Storm Goes East After Dumping On Colorado

Published February 4, 2012 12:09PM (EST)

DENVER (AP) — The most powerful storm of the winter season pounded Colorado with up to 6 feet of snow in the Rocky Mountain foothills and forced the cancellation of more than 600 flights in Denver before heading east toward the central plains.

Blizzard conditions that hit the eastern Colorado plains, including 5-foot drifts in parts of Elbert County, began easing with forecasters advising of blowing snow early Saturday.

Light snow was falling intermittently in the Denver area early Saturday, but was expected to taper off by midday as the bulk of the storm moves out of the state, forecasters said

"We have a chance of snow in the foothills, but (Denver) metro will get just light flurries," National Weather Service meteorologist Robert Koopmeiners said Saturday.

He said all winter storm warnings have expired in Colorado, but the several counties in the state's eastern plains remain under a blowing snow advisory.

However, a winter storm warning was issued for parts of western Nebraska and northeastern Kansas and into southeastern Iowa. A blizzard warning remained on Friday for four counties in western Nebraska.

A band of heavy snow stalled over Nebraska, dumping nearly 13 inches in some spots.

Near-zero visibility forced officials to close all 160 miles of westbound Interstate 70 between the Kansas state line and metro Denver. A 70-mile stretch of eastbound I-70 from metro Denver to the plains town of Limon (LYE-min) also was closed.

The closures remained in effect early Saturday and Department of Transportation traffic specialist Becky Navarro said officials still can't say when it the roadway will reopen.

Agate, a small town on the closed section of I-70, reported more than 2 feet of snow by Friday night and winds gusting to 25 mph. Other towns in eastern Colorado reported more than a foot of snow and similar wind speeds.

The snow was a welcome boost to several ski resorts that have suffered below-average snowfall this season. But while Echo Mountain and other resorts close to Denver celebrated up to 14 inches of new snow, the storm only dusted larger resorts, such as Vail, with a few inches in the central Colorado mountains.

"It's been fantastic," said Scott Gales, a spokesman for Echo Mountain about 25 miles west of Denver. "We only had about 26 or 27 inches this morning. Now we're over 40 and it's still snowing at the rate of an inch or two an hour."

The Colorado Avalanche Information Center issued warnings for slopes east of the Continental Divide until noon Saturday, saying 2 feet or more of new snow could easily overrun the weak, existing snow pack.

In the foothills west of Denver, parts of I-70 were down to one lane, and chain laws were in effect throughout the mountains.

Most travelers apparently heeded storm and blizzard warnings. A few trucks were involved in crashes — none serious — on I-70, and Denver traffic was relatively smooth on Friday, said Gene Towne of the Colorado Department of Transportation.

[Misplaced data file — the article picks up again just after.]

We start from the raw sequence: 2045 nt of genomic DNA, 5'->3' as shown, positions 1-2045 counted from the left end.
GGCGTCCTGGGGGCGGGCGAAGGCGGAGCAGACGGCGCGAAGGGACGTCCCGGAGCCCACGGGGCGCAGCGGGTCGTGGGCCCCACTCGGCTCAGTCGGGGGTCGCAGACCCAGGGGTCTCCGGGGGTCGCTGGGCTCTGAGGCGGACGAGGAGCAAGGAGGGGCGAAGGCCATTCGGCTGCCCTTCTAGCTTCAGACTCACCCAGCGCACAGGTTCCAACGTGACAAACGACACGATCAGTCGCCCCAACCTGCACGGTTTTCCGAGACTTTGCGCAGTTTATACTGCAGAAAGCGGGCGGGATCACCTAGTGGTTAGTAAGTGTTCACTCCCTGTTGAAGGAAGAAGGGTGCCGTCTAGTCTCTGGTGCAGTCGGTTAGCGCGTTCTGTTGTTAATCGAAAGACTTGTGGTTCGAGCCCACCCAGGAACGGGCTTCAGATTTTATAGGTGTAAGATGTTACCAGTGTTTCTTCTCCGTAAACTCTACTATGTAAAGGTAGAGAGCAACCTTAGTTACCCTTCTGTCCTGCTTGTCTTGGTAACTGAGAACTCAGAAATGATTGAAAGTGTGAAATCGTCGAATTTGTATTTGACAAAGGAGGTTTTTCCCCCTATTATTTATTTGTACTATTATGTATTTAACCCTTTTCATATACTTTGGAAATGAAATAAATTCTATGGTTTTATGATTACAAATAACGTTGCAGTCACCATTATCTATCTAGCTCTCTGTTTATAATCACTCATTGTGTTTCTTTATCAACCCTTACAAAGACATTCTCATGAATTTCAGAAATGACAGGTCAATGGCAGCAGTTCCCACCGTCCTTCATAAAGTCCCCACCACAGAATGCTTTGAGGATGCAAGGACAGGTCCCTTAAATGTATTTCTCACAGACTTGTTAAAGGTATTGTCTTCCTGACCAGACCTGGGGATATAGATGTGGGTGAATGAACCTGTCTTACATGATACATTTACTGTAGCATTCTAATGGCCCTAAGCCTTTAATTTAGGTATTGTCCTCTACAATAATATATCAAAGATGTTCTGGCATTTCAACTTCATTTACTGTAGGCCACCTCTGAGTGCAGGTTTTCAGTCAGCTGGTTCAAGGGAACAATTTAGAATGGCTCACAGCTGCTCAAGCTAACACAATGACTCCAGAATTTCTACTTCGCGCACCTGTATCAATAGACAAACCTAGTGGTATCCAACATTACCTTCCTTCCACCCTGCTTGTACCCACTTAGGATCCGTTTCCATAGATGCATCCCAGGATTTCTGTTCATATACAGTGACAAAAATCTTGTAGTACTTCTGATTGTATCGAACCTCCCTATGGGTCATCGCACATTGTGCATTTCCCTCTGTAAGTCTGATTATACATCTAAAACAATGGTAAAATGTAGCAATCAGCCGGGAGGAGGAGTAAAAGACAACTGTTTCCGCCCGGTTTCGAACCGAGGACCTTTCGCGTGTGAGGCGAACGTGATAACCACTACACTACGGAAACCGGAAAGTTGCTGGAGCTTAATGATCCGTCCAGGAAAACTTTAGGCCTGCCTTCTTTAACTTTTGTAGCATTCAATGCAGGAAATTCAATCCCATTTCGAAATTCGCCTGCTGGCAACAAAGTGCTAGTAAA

"The accident situation hasn't really been that bad except the usual fender-benders we have during the evening commute," Towne said.

Some 600 flights were canceled at Denver International Airport, which averages 1,700 flights daily. Southwest Airlines, a key carrier at the airport, cancelled all of its flights for most of the day but resumed them late Friday.

Koopmeiners said snowfall across the Denver area ranged from 14-20 inches. Nearly four feet covered the Pinecliffe area, while there was 18 inches near Boulder and 14 inches in the capital city itself.

For many ranchers in drought-stressed eastern Colorado, the storm brought much-needed relief.

"Basically, this storm is going to be a real blessing because of the moisture," said Scott Johnson, who owns the Flying Diamond ranch near Kit Carson, about 130 miles southeast of Denver.

The Flying Diamond got 3 to 4 inches of snow, which was preceded by rain. Some of Johnson's other ranchland got a foot of snow.

Other ranchers' cattle were giving birth as the storm hit.

"Anything that was calving we moved in the barn," said Skylar Houston, a partner at the Aristocrat Angus Ranch about 35 miles north of Denver. Ranch hands had to feed other cattle because they couldn't graze through 6-inch snow, Houston said.

In Alaska, transportation officials urging motorists in the state's largest city to stay home over the weekend if they can so roads can be cleared as another winter storm blasted Anchorage.

The city was expected to get 6 to 10 inches of snow, with up to 15 inches on the city's upper hillside, said Dan Peterson, a meteorologist with the National Weather Service in Anchorage.


Associated Press Writers Steven K. Paulson and Catherine Tsai in Denver and Mark Thiessen in Anchorage, Alaska, contributed to this report.

By Salon Staff

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